Toy Story 2 is where it all came together, however, from the cartoon concept of people to the discovery of sympathy and strong emotional ties. The cowgirl doll Jessie gets a solo sequence (the song “When She Loved Me”) so touching, so unbelievably moving in its one special Summer loveliness that it almost threatens to overwhelm the entire movie. That’s the power of Pixar, the undeniable strength they’ve managed to tap into throughout the last decade or so. That’s why they’ve gone ten-for-ten in the masterpiece department. And yet it’s crucial to understand Toy Story and Toy Story 2‘s role in such reverence. Had they not been hits, had audiences believed that CG was just a fad that couldn’t completely kill off their love of hand drawn animation, we might not be having this discussion. Indeed, many studios have tried to duplicate Pixar’s opulent eye candy approach, but the results have been more Robots than Ratatouille.
That’s because movies like Toy Story and Toy Story 2 are about more than fanciful visual wizardry. This is a company that has always believed in character first, narrative second, and the spellbinding strategies of dimensional drawings last. That’s why this two week special engagement rerelease and the recent news that next year’s Toy Story 3 will be in 3D may give purists pause. After all, like anytime a classic gets fiddled with, adding something that was there are the start suggests a desire to second guess history. One thing needs to be clarified up front - nothing has been done to these films in general. No “new shots” have been inserted and old techniques haven’t been “updated” to match the undeniable smoothness and splendor of films like Up. No, all that’s been added is another dimension, a depth of field and sense of scope that definitely accents the novel nature of this presentation.
But the question remains - is it necessary? Some critics seem to think that any improvement, even with the complete support of the filmmakers themselves, is some form of cinematic sacrilege. Of course, arguments over original intent tend to fall away when the actual director is doctoring up their seemingly “imperfect” past project. But in the case of taking Toy Story and Toy Story 2 into the realm of 3D appears like a clever commercial ploy - and not much more. There is no way the realistic feel of the cinematic experience can be recreated on home video - there is no HD way to bring the Real system to your living room - and the two color approach is just as lame as it was when horrors were uncovered in a ‘50s wax museum. So the only way to experience this new Pixar ploy is to plop down your dosh for a double feature. Even with the wonderful Intermission material (complete with jokes, trivia, questions, and basic Disney brouhaha), the ends don’t necessarily justify the means.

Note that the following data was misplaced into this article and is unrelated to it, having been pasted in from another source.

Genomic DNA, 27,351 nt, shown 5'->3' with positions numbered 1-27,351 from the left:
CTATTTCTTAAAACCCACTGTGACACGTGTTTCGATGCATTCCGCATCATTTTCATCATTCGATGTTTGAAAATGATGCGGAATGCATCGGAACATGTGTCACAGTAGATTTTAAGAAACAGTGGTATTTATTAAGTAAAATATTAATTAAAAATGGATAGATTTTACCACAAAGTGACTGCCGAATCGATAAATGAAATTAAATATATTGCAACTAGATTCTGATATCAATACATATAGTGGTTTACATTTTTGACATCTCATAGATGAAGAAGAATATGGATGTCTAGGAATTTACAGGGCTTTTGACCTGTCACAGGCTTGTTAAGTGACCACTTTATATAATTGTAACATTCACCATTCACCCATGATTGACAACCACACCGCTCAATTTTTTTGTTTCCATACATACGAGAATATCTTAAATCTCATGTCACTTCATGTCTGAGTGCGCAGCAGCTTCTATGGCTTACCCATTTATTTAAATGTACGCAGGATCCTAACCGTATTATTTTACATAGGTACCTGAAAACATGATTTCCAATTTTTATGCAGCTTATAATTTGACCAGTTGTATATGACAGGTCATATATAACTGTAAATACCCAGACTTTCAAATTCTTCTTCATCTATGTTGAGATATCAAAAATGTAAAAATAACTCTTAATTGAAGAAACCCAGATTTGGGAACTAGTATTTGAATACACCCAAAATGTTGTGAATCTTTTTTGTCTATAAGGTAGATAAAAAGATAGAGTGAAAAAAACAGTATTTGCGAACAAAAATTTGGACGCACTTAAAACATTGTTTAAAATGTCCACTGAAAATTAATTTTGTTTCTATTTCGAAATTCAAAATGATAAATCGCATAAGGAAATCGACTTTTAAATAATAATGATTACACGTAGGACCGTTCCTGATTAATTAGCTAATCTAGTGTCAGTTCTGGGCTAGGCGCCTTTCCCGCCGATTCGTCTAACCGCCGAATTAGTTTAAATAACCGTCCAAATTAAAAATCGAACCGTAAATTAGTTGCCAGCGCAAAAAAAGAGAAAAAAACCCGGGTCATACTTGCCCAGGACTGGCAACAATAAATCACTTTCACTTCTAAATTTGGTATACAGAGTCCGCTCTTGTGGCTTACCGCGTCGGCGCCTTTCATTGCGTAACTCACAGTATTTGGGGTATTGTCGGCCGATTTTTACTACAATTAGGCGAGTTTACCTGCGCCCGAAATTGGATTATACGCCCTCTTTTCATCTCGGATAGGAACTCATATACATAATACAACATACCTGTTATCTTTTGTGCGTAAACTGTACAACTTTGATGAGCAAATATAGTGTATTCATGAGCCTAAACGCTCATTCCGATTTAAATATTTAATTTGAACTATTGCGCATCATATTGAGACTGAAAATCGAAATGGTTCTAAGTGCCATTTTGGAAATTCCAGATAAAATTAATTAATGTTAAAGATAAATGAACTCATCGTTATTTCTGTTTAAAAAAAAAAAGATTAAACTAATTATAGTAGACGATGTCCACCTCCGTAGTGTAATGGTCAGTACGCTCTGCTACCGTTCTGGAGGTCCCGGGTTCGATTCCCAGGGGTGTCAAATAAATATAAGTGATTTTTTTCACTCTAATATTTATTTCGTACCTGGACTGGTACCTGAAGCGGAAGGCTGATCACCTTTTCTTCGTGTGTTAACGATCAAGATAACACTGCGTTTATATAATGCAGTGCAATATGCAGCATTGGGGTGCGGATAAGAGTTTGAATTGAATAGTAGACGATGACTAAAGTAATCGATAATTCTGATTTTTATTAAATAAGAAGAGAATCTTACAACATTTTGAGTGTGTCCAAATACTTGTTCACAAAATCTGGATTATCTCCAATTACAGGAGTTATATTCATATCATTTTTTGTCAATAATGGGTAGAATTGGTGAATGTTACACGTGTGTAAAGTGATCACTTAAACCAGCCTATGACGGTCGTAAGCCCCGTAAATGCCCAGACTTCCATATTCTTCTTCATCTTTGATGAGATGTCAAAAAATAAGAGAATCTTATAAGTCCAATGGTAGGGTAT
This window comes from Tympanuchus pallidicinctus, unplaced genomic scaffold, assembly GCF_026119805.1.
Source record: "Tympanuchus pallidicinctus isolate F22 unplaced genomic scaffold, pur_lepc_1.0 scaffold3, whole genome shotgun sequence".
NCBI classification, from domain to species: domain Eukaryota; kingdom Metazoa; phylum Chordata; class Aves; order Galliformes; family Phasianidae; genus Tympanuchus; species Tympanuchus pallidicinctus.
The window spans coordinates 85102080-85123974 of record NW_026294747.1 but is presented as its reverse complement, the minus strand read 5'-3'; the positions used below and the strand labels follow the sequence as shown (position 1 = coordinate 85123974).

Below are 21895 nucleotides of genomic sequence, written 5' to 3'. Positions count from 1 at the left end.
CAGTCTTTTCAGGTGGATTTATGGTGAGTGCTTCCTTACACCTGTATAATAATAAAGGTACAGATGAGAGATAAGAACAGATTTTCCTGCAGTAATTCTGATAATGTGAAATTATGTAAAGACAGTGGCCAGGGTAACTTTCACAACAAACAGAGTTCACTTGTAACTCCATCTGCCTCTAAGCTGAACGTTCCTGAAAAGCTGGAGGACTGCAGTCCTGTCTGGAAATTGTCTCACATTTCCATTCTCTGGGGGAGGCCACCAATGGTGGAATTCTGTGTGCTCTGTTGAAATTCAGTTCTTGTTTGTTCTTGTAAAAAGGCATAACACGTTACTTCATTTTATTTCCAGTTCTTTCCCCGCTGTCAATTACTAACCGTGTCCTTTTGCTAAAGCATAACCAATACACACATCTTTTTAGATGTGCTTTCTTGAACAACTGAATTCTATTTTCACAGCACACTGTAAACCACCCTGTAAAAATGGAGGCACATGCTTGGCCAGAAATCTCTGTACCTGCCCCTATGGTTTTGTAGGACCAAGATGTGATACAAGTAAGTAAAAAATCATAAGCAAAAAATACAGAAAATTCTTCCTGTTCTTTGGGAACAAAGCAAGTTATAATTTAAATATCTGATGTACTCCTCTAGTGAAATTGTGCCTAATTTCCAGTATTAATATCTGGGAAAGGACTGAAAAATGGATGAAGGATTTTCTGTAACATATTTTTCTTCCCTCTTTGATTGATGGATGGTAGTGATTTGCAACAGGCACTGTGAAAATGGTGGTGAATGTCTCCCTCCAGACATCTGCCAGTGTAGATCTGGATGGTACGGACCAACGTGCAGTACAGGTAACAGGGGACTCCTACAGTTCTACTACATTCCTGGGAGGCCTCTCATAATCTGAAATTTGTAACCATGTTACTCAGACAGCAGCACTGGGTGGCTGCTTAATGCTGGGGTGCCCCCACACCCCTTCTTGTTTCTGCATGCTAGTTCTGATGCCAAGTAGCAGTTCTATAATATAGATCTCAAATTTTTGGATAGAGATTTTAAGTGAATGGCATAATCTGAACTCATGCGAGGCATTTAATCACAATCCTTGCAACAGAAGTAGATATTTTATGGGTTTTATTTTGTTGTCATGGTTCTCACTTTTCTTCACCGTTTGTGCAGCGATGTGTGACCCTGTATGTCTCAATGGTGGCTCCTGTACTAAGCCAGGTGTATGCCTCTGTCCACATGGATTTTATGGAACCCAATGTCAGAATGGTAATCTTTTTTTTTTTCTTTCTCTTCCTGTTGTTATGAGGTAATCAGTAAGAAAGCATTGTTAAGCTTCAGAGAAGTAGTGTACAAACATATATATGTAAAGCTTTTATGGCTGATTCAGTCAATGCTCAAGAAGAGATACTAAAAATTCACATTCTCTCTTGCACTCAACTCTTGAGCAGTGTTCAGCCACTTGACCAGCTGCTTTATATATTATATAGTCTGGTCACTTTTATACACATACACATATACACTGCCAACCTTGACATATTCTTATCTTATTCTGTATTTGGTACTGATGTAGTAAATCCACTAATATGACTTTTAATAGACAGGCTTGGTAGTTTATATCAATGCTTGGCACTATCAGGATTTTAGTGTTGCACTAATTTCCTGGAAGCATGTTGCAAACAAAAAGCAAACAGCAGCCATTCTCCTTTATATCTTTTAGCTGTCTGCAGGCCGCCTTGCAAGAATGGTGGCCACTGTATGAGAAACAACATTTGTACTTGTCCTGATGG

That’s because the 3D is only a minor upgrade onto what are already considered cartoon marvels. Both films don’t need additional bells and whistles to work - they got by marvelously without the newfangled filmmaking stunt. Sure, this past Summer’s sensation Up introduced the world to Pixar plus another dimension and the results were resplendent, and when you first see Andy’s room, artifacts strewn about in a perfect tactile reflection of a real child’s playground, the added element works well. Somewhere long the line, however, the need to spruce up every old work of wonder may outweigh the true necessity for same. When viewed through such cynical prisms, the Toy Story double feature feels like a profit making plot. When passed through a more aesthetically pleasing set of sensors, the movies maintain their magical, mystical quality - technical tweaks be damned.